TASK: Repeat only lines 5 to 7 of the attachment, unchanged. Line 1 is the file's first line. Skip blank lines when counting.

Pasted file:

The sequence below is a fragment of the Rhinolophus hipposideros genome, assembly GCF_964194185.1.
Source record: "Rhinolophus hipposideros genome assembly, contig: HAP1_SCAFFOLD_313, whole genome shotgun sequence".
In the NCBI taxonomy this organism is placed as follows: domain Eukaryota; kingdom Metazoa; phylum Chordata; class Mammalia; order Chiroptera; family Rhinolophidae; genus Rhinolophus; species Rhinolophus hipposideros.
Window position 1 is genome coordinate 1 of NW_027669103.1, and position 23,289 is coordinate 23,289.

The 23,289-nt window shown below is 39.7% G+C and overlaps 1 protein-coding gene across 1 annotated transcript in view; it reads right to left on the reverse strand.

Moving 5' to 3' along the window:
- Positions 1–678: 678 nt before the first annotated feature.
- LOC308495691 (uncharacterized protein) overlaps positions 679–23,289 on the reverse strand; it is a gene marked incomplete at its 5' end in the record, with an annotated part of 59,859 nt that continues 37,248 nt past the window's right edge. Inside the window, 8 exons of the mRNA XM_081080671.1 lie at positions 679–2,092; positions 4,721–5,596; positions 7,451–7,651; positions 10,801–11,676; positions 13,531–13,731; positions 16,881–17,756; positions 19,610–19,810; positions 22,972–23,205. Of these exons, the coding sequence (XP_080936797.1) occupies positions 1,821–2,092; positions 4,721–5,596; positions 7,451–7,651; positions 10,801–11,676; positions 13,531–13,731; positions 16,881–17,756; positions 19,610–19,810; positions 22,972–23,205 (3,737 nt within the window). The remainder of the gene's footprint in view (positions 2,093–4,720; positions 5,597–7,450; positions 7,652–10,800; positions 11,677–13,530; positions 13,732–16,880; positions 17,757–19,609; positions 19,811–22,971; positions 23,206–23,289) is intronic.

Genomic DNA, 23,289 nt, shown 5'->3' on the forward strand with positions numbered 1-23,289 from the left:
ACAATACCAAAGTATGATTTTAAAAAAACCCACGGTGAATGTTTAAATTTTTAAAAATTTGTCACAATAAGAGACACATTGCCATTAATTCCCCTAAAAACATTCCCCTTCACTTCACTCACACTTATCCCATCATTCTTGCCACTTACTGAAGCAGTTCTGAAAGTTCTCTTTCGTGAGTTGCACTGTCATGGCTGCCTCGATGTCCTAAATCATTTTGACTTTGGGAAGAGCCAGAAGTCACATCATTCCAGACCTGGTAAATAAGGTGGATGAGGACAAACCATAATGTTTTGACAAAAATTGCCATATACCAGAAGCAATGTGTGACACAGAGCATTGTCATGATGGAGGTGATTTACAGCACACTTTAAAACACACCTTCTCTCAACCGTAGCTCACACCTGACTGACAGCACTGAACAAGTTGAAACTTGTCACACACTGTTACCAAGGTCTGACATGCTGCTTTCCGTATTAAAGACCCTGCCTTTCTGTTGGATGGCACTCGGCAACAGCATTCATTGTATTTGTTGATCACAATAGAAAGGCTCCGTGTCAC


The 23,289-nt window shown below is 39.7% G+C and overlaps 1 protein-coding gene across 1 annotated transcript in view; it reads right to left on the reverse strand.

Moving 5' to 3' along the window:
- Positions 1–678: 678 nt before the first annotated feature.